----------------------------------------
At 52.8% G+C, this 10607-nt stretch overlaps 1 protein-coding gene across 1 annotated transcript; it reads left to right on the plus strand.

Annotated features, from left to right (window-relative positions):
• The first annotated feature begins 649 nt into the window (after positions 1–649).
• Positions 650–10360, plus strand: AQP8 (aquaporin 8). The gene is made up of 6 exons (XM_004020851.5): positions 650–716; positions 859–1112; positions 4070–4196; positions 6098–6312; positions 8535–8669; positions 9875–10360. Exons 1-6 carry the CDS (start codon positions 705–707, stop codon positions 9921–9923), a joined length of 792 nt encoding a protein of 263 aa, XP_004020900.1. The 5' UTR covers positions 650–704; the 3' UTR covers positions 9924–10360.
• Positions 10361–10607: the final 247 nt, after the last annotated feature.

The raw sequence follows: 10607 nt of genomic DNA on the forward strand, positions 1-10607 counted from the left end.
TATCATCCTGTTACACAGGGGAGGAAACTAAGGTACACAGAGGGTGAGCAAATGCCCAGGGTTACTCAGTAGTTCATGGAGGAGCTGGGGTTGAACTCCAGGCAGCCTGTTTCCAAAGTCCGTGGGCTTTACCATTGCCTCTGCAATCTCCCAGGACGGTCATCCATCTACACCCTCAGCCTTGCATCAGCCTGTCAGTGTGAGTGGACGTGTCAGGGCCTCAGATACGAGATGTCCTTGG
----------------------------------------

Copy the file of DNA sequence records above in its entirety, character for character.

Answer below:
At 52.8% G+C, this 10607-nt stretch overlaps 1 protein-coding gene across 1 annotated transcript; it reads left to right on the plus strand.

Annotated features, from left to right (window-relative positions):
• The first annotated feature begins 649 nt into the window (after positions 1–649).
• Positions 650–10360, plus strand: AQP8 (aquaporin 8). The gene is made up of 6 exons (XM_004020851.5): positions 650–716; positions 859–1112; positions 4070–4196; positions 6098–6312; positions 8535–8669; positions 9875–10360. Exons 1-6 carry the CDS (start codon positions 705–707, stop codon positions 9921–9923), a joined length of 792 nt encoding a protein of 263 aa, XP_004020900.1. The 5' UTR covers positions 650–704; the 3' UTR covers positions 9924–10360.
• Positions 10361–10607: the final 247 nt, after the last annotated feature.

The raw sequence follows: 10607 nt of genomic DNA on the forward strand, positions 1-10607 counted from the left end.
TATCATCCTGTTACACAGGGGAGGAAACTAAGGTACACAGAGGGTGAGCAAATGCCCAGGGTTACTCAGTAGTTCATGGAGGAGCTGGGGTTGAACTCCAGGCAGCCTGTTTCCAAAGTCCGTGGGCTTTACCATTGCCTCTGCAATCTCCCAGGACGGTCATCCATCTACACCCTCAGCCTTGCATCAGCCTGTCAGTGTGAGTGGACGTGTCAGGGCCTCAGATACGAGATGTCCTTGG